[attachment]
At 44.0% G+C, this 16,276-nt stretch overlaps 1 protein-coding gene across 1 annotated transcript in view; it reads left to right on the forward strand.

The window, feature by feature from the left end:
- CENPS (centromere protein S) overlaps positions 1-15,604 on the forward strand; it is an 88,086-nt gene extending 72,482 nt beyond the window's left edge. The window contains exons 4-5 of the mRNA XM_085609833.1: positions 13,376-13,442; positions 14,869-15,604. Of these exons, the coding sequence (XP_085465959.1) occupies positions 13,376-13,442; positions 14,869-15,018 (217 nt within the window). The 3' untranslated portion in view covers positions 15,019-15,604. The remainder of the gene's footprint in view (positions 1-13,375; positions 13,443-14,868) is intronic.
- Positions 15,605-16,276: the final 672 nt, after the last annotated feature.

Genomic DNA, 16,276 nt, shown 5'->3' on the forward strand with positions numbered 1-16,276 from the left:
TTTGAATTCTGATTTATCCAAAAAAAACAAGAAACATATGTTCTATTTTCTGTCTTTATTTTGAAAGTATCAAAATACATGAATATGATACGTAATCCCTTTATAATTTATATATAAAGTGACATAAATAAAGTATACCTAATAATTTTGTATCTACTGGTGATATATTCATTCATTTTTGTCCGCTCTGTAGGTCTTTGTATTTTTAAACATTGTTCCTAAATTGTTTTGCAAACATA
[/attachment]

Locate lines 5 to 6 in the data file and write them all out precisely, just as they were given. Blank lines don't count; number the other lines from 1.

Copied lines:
Genomic DNA, 16,276 nt, shown 5'->3' on the forward strand with positions numbered 1-16,276 from the left:
TTTGAATTCTGATTTATCCAAAAAAAACAAGAAACATATGTTCTATTTTCTGTCTTTATTTTGAAAGTATCAAAATACATGAATATGATACGTAATCCCTTTATAATTTATATATAAAGTGACATAAATAAAGTATACCTAATAATTTTGTATCTACTGGTGATATATTCATTCATTTTTGTCCGCTCTGTAGGTCTTTGTATTTTTAAACATTGTTCCTAAATTGTTTTGCAAACATA